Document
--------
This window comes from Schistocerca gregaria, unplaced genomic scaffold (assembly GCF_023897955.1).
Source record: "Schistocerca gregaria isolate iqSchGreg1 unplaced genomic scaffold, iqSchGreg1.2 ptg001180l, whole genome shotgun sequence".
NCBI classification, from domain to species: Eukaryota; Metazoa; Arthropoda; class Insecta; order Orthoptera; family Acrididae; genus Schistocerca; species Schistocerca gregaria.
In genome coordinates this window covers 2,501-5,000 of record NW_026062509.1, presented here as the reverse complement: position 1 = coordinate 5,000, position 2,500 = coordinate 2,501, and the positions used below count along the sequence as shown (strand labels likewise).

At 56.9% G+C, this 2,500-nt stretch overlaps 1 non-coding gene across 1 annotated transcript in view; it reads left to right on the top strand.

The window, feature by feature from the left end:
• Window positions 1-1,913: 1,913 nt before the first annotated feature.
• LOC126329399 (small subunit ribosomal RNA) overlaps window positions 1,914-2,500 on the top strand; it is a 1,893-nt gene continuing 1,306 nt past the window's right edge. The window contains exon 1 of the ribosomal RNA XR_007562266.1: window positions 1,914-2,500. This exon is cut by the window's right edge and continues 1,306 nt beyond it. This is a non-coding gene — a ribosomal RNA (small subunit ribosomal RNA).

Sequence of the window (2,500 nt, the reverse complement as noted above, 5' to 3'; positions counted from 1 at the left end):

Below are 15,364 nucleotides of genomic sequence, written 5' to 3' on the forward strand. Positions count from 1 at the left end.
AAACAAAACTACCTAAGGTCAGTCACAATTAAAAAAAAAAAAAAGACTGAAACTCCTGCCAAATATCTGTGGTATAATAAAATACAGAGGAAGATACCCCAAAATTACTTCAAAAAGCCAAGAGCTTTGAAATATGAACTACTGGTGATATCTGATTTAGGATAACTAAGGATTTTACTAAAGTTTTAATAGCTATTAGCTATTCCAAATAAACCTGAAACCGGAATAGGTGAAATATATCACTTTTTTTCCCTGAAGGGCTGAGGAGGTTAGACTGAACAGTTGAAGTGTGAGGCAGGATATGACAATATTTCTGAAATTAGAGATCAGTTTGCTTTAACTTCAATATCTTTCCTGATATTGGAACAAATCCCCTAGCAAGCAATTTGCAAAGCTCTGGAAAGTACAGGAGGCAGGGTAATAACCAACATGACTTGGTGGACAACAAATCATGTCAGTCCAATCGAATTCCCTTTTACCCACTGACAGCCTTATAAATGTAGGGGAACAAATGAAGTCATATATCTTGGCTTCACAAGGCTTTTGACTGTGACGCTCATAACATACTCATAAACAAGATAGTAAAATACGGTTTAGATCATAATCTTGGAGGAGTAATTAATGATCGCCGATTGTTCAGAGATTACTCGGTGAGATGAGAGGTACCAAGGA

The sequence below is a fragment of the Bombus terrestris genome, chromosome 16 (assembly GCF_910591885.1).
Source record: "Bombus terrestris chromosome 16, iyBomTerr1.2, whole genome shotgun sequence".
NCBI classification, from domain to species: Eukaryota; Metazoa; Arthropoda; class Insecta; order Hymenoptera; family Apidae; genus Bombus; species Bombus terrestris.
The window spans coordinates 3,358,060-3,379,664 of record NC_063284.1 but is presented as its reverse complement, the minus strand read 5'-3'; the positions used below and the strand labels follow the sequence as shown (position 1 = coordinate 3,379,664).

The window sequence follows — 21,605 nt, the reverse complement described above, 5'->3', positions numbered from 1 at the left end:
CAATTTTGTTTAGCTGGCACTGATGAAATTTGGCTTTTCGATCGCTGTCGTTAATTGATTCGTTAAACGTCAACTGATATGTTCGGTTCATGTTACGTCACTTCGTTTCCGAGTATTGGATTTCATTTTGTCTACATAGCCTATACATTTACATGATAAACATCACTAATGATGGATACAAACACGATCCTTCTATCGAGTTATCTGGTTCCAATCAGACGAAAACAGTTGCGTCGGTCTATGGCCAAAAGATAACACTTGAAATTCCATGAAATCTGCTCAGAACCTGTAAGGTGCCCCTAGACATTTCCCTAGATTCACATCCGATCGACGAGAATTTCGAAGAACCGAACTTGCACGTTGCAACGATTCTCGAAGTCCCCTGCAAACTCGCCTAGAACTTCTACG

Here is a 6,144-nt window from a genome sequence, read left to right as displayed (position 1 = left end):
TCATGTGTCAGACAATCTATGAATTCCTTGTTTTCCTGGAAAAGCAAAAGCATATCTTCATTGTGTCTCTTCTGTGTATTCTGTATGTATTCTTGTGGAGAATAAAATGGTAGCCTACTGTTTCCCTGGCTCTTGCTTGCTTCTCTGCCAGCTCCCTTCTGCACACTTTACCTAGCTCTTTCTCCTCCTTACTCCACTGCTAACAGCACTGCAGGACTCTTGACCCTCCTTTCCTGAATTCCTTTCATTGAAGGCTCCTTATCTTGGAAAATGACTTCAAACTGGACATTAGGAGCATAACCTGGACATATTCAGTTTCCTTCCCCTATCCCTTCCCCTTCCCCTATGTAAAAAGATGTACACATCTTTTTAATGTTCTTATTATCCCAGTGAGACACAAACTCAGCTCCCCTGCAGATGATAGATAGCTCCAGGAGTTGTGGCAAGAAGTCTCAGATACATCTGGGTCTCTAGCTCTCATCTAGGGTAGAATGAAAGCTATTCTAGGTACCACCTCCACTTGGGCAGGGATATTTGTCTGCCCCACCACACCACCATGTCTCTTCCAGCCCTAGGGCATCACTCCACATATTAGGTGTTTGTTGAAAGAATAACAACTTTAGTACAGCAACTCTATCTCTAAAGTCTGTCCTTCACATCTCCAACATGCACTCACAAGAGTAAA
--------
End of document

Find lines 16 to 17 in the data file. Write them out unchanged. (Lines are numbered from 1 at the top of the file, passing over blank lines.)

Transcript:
The window sequence follows — 21,605 nt, the reverse complement described above, 5'->3', positions numbered from 1 at the left end:
CAATTTTGTTTAGCTGGCACTGATGAAATTTGGCTTTTCGATCGCTGTCGTTAATTGATTCGTTAAACGTCAACTGATATGTTCGGTTCATGTTACGTCACTTCGTTTCCGAGTATTGGATTTCATTTTGTCTACATAGCCTATACATTTACATGATAAACATCACTAATGATGGATACAAACACGATCCTTCTATCGAGTTATCTGGTTCCAATCAGACGAAAACAGTTGCGTCGGTCTATGGCCAAAAGATAACACTTGAAATTCCATGAAATCTGCTCAGAACCTGTAAGGTGCCCCTAGACATTTCCCTAGATTCACATCCGATCGACGAGAATTTCGAAGAACCGAACTTGCACGTTGCAACGATTCTCGAAGTCCCCTGCAAACTCGCCTAGAACTTCTACG